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©2010 Shanna Lea (formerly Shanna Ohmes)
Have you ever eaten flowers? You have if you’ve eaten broccoli or artichokes. Broccoli tops are immature flowers and the artichokes are the leaves of the flower. If you’ve eaten Chinese hot and sour soup, dried day lily petals are the key ingredient. Herbal teas include mint, chamomile, hibiscus, rose petals or other flowers.
Flower cookery goes back to the Romans, Chinese and even Indian and Middle Eastern cultures. Using flowers was very popular in the Victorian era. Flowers have been used for garnishing rice and pasta dishes, dressings, beverages, tea, soups, butters, salads, spreads, liqueur, vinegars, natural food dyes, pastries, desserts and even ice cubes! Many restaurants now use flowers in their dishes to give a touch of elegance.
10 Rules for Eating Flowers
- Only eat flowers you can be positive are edible
- If flowers are served with food at a restaurant, do not assume they are edible unless you can identify them.
- Make sure to only eat organic flowers. Do not use pesticides or fertilizers around flowers you plan to eat.
- Never eat flowers from nurseries, garden centers or florists.
- Do not eat flowers if you have asthma, allergies or hay fever.
- Do not pick flowers from the side of the road. Car emissions contaminate plants on roadways.
- Eat only the petals. Remove the pistils and stamens from the flowers before you eat them.
- Some flowers are poisonous, not all are edible.
- Flowers grown in different locations can taste different, and there are many varieties of any one flower.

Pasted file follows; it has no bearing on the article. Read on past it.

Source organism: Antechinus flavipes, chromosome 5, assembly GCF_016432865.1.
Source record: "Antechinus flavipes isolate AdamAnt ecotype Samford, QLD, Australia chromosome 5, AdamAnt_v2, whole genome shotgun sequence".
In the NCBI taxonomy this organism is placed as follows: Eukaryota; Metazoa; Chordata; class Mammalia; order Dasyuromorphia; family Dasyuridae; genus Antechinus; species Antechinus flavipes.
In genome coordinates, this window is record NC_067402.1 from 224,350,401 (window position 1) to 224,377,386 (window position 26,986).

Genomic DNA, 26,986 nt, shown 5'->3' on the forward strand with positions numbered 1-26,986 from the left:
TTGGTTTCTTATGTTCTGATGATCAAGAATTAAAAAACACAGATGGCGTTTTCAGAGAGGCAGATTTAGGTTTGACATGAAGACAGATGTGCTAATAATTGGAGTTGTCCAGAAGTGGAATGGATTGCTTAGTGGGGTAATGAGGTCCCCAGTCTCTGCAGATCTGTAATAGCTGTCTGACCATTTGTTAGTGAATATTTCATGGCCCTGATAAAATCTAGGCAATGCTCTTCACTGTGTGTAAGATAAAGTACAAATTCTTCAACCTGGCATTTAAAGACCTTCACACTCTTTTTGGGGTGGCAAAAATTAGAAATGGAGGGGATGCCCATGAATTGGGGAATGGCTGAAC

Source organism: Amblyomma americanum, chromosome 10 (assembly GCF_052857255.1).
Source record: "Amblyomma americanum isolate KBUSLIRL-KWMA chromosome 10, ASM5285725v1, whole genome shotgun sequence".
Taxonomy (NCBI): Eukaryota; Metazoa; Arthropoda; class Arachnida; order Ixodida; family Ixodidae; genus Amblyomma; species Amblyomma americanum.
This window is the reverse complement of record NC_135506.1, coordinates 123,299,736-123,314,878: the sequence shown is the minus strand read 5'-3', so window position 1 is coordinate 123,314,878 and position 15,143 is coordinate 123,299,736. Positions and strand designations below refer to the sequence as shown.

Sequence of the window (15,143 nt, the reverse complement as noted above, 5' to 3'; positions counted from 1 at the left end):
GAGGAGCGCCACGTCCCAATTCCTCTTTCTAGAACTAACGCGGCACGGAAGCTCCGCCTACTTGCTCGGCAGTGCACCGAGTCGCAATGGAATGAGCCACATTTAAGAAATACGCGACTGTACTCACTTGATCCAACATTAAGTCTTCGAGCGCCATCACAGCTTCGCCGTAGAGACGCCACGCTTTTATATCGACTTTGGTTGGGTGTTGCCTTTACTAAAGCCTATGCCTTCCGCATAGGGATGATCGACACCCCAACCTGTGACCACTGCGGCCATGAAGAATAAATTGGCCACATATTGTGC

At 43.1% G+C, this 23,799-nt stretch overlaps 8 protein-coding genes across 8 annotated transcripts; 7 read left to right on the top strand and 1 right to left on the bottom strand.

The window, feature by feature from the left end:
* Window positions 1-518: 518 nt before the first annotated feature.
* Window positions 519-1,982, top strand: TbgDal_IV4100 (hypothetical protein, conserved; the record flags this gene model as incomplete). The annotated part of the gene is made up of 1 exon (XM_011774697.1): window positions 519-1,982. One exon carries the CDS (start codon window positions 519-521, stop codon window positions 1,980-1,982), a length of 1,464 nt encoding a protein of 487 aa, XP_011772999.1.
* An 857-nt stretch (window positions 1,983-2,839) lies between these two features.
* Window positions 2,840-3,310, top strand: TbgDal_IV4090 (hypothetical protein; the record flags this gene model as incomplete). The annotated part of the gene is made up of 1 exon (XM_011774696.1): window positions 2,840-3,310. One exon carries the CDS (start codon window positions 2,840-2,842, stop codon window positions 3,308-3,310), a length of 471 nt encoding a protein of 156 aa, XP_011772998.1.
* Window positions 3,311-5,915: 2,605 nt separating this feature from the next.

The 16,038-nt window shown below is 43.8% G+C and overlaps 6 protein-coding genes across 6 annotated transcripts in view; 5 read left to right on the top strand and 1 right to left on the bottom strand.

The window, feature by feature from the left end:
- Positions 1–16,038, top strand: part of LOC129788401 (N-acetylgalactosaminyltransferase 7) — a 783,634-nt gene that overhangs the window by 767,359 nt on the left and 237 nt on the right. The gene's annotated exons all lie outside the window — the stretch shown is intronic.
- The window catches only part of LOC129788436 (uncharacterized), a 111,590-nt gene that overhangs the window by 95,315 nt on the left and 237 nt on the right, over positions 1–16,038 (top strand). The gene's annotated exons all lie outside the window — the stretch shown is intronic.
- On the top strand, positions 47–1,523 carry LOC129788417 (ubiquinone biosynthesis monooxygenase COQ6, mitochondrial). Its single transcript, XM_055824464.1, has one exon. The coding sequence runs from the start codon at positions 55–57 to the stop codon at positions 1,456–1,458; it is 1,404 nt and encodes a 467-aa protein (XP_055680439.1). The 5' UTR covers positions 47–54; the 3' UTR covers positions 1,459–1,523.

- Add new flowers to your diet one at a time in small quantities and watch for any physical reactions.
The 10 Most Popular Edible Flowers
Calendula (Calendula officinalis) Pansy (Viola x Wiitrockiana)
Chives (Allium schoeonoprasum) Rose (Rosa spp.)
Daylily (Hemerocallis spp.) Sage (Salvia officinalis)
Mint (Mentha spp) Signet Marigold (Tagetes signata, T. tenuifolia)
Nasturtium (Tropaeolum majus) Squash Blossoms (Curcubita pepo spp.)
Other favorite edible flowers from the garden are: okra, pea, radish, runner bean, society garlic, sunflower, apple, broccoli, arugula, basil, Rose of Sharon, tulip, honeysuckle, jasmine, lilac, orange and lemon. There are many more!
½ cup flowers
½ pound butter (unsalted)
Finely chop the flower petals.
Mix the petals into the softened butter.
Cover the butter and leave out at room temperature for several hours.
Refrigerate for several days to enhance the flavor.
Refrigerate for 2 weeks or freeze for up to 6 months.
Use on bread, sugar cookies, pound cake and other favorite recipes, substituting for the regular butter.
1 cup cottage cheese
½ cup plain yogurt
¾ cup assorted flower petals, coarsely chopped
In a food processor, process the cottage cheese until smooth and then transfer to a nonmetallic bowl.
With a wooden spoon, stir in the flower petals and yogurt. Cover and store in refrigerator overnight to enhance the flavor.
Makes 2 cups.
This is a great dip to substitute for the sour cream and onion soup dip. For a festive looking dip, use a variety of flower colors.
Use for dipping raw vegetables and larger flower petals!
The What’s Cooking America website has more information on individual flowers, cautions and recipes.